Respiration profonde : extrait vidéo du kit de maîtrise de la respiration optimale
There are TWO extremes of deep breathing. One is sympathetic nervous system high chest based and invites anxiety and vasoconstriction (constriction = closing and restricting blood and oxygen flow). The other is based in the lower abdomen and invites relaxation and vasodilation (dilation = opening allowing increased oxygenated blood flow).
Most breathing driven nervous system responses are a proportion of each with one having more influence than the other such with the extremes of deep relaxation to panic. One can be trained to develop either tendency but clearly the parasympathetic rest digest and heal is the one most needed or would choose for health and well being.
Most so-called deep abdominal breathing results in deep effortful breathing. It is not always really breathing deeply and can actually be harmful or exacerbate existing, undetected unbalanced, dysfunctional breathing.
Deep breathing when done incorrectly will cause accessory breathing muscles to engage/restrict that should not be anything but supportive. Like the shaft of an elevator should guide the elevator but not cause it to go up and down.
One major marker for optimal breathing is the best possible sympathetic/parasympathetic depth and balance combined in any moment in time or action.
Respiration: Bio-Chemistry and Mechanics
“Respiration”, sometimes referred to endogenous breathing is a transport system for customized delivery of atmospheric oxygen to human tissues based on their specific metabolic requirements, including the transport of metabolic carbon dioxide from the cells to outside air.
The “mechanics” of respiration, sometimes called exogenous breathing, constitute “breathing,” the USE of the lungs and their related nerves muscles and bones (ribs etc) for moving oxygen, carbon dioxide, and other gases to and/or from the blood."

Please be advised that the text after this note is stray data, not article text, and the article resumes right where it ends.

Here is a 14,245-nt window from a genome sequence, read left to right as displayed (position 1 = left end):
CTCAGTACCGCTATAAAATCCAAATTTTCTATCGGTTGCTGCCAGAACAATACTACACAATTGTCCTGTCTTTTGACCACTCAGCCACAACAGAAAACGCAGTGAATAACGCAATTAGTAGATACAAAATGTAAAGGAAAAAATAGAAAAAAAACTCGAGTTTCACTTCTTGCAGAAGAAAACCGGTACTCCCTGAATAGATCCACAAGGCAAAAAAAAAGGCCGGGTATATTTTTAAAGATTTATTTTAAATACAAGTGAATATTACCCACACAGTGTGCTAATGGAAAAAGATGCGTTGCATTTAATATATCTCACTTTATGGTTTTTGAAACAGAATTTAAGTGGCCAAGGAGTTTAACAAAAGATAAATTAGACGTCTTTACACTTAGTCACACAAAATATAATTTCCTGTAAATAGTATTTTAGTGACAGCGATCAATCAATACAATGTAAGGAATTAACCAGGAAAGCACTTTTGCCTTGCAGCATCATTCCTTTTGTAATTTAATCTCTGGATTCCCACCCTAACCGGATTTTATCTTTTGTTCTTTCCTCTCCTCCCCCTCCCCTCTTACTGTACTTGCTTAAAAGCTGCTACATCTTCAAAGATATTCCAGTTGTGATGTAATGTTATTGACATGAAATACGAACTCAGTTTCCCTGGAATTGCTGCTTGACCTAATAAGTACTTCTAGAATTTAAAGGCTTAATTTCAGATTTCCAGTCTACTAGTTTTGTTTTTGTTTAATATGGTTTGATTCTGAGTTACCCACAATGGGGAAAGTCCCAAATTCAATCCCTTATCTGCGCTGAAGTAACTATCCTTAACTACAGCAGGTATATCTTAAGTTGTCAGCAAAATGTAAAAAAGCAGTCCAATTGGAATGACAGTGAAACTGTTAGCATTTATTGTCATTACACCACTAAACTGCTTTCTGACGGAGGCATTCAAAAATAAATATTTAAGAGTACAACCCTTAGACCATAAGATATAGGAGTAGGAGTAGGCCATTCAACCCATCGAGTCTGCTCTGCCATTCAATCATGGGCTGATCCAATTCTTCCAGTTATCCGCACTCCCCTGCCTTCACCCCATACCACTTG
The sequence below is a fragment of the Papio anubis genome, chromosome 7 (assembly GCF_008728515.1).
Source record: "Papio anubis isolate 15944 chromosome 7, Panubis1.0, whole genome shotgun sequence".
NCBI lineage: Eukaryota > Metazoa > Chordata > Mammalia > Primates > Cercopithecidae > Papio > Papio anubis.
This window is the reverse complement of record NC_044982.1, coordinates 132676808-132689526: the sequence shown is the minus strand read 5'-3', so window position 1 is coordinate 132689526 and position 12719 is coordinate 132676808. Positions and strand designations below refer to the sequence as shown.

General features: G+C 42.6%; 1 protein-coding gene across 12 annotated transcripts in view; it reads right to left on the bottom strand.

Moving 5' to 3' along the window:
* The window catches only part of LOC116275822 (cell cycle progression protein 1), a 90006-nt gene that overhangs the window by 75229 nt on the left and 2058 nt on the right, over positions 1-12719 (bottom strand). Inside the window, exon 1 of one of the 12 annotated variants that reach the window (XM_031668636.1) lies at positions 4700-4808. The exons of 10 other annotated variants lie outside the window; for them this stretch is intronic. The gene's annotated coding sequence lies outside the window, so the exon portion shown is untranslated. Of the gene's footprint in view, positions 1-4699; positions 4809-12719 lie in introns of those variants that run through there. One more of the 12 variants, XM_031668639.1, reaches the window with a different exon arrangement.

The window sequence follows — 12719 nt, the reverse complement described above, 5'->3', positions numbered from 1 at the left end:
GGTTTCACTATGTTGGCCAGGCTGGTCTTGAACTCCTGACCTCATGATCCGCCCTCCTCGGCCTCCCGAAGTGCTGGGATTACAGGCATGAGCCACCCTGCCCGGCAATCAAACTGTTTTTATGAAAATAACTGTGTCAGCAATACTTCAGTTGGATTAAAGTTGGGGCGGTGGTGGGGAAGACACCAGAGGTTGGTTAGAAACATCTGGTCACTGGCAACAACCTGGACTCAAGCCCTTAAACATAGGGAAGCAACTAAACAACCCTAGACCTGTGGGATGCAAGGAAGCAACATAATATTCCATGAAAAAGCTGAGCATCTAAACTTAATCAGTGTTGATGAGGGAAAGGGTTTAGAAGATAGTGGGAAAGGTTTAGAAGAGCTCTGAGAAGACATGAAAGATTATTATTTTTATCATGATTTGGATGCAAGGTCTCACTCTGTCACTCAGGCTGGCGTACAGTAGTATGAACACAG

The way we use “breathing mechanics” ala deep breathing has reference to breathing patterns (holding, gasping, sighing), breathing rate, breathing depth (volume), locus of breathing (chest and diaphragm), breathing coordination (relationship of upper and lower breathing wave), breathing resistance (nose and mouth), and collateral muscle activity for breathing regulation (muscles other than the diaphragm).
“Breathing chemistry” has two main co-factors; Carbon dioxide and oxygen. Most know those functions so I will pass over them here.
- Respiratory chemistry related to carbon dioxide impact can be significantly monitored by measuring changes in exhaled carbon dioxide, as well as to track significant (but not all) aspects of breathing mechanics. This carbon dioxide balance (endtidal CO2 -5%) is influenced by biochemical terrain such as acid alkaline balance, or cell hydration. It is often a major marker for CO2 influences as related to vascular dilation or constriction feeding specific parts of the human body including the brain and vital organs. High blood levels of CO2 causes the body to open the gates to let in more oxygen to the red blood cells/hemoglobin. CO2 levels can be a major marker for appropriate respiratory chemistry in of itself but I believe it almost always has cofactors (see breathing mechanics below) that may be much more relevant depending on the breathing pattern dominance of lower abdominal or high chest dominant breathing.